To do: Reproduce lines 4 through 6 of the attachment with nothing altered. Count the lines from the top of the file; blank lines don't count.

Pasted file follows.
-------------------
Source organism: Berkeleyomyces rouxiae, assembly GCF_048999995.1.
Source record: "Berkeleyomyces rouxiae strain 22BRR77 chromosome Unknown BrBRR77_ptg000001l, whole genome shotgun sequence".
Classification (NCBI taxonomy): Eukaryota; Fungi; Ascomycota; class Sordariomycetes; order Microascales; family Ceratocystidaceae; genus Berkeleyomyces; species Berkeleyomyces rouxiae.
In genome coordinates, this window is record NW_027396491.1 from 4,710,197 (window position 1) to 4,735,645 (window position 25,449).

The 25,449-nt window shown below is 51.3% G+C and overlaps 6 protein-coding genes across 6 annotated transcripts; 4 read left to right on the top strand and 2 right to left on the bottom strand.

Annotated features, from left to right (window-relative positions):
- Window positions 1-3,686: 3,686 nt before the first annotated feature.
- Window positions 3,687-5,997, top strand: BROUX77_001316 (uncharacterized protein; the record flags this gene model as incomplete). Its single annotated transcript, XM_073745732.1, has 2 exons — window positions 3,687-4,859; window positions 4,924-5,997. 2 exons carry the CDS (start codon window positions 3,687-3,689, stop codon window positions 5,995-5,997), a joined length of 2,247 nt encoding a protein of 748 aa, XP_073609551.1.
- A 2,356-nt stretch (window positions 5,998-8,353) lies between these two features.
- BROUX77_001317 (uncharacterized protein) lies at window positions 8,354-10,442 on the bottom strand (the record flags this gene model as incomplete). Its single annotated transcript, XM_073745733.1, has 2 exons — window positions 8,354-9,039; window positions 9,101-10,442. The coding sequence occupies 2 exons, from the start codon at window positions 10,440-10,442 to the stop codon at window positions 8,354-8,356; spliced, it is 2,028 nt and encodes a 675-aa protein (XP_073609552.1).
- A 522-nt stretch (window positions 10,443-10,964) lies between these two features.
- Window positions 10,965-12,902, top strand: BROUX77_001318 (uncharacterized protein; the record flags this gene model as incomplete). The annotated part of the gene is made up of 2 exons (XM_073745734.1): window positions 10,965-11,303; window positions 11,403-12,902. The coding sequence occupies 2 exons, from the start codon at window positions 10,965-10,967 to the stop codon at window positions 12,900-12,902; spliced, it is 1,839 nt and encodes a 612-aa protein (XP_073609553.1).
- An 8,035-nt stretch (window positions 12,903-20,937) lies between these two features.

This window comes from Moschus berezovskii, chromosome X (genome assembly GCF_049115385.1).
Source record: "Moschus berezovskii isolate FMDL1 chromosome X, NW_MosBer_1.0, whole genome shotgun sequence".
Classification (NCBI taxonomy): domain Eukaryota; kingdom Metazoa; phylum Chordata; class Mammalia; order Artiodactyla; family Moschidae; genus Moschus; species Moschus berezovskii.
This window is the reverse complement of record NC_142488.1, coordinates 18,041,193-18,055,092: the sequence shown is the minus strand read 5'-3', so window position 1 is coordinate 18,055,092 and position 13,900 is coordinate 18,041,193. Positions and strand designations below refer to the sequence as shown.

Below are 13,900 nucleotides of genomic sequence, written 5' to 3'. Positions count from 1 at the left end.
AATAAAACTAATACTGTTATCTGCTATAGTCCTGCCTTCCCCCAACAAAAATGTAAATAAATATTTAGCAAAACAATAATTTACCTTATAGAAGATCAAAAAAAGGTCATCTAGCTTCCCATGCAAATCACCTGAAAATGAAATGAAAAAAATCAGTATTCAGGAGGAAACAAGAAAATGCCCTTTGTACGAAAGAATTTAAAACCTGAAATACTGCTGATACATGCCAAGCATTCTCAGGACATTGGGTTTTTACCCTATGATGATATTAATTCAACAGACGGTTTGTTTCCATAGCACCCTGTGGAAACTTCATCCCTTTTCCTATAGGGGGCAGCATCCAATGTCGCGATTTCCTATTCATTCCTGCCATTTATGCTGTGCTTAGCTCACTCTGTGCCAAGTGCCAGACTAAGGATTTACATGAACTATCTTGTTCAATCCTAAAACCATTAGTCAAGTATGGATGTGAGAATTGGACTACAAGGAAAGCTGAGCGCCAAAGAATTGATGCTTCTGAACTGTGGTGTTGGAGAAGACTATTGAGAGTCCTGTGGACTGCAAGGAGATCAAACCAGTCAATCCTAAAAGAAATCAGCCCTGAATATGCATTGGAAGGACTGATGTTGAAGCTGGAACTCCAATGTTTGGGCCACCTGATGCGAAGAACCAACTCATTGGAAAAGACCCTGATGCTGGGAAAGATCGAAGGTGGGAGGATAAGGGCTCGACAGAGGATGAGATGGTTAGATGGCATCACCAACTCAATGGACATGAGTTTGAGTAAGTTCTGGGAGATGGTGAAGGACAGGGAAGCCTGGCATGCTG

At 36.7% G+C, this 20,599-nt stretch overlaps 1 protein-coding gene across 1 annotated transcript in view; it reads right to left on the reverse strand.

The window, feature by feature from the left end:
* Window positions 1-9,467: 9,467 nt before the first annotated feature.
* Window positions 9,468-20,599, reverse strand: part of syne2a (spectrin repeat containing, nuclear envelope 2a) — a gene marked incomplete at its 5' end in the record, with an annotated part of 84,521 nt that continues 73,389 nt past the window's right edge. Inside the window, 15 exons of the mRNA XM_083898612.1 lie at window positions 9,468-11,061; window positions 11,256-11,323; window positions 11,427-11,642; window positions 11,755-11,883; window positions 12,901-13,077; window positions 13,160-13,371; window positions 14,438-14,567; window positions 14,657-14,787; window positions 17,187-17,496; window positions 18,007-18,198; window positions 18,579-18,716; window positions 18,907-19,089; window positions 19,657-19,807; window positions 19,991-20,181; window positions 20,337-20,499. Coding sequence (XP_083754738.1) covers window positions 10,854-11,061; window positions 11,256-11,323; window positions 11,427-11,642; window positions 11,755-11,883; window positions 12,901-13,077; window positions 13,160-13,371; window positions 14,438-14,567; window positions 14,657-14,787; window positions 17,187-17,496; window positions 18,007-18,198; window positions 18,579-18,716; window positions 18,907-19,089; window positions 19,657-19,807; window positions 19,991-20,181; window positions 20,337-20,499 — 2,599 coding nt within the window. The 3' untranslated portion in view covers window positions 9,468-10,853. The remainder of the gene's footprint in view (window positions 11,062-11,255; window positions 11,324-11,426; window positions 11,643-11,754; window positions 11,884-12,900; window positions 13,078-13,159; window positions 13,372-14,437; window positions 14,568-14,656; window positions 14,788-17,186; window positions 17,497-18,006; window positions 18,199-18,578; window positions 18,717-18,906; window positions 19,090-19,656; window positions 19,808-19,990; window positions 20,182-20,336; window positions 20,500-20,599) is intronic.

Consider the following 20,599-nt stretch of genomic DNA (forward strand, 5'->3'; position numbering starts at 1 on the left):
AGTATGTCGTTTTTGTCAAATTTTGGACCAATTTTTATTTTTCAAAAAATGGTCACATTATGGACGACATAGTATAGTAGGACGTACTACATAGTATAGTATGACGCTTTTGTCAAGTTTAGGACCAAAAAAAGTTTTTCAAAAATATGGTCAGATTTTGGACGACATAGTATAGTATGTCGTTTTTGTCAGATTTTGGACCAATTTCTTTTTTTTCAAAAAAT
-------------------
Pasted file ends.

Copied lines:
In genome coordinates, this window is record NW_027396491.1 from 4,710,197 (window position 1) to 4,735,645 (window position 25,449).

The 25,449-nt window shown below is 51.3% G+C and overlaps 6 protein-coding genes across 6 annotated transcripts; 4 read left to right on the top strand and 2 right to left on the bottom strand.

Annotated features, from left to right (window-relative positions):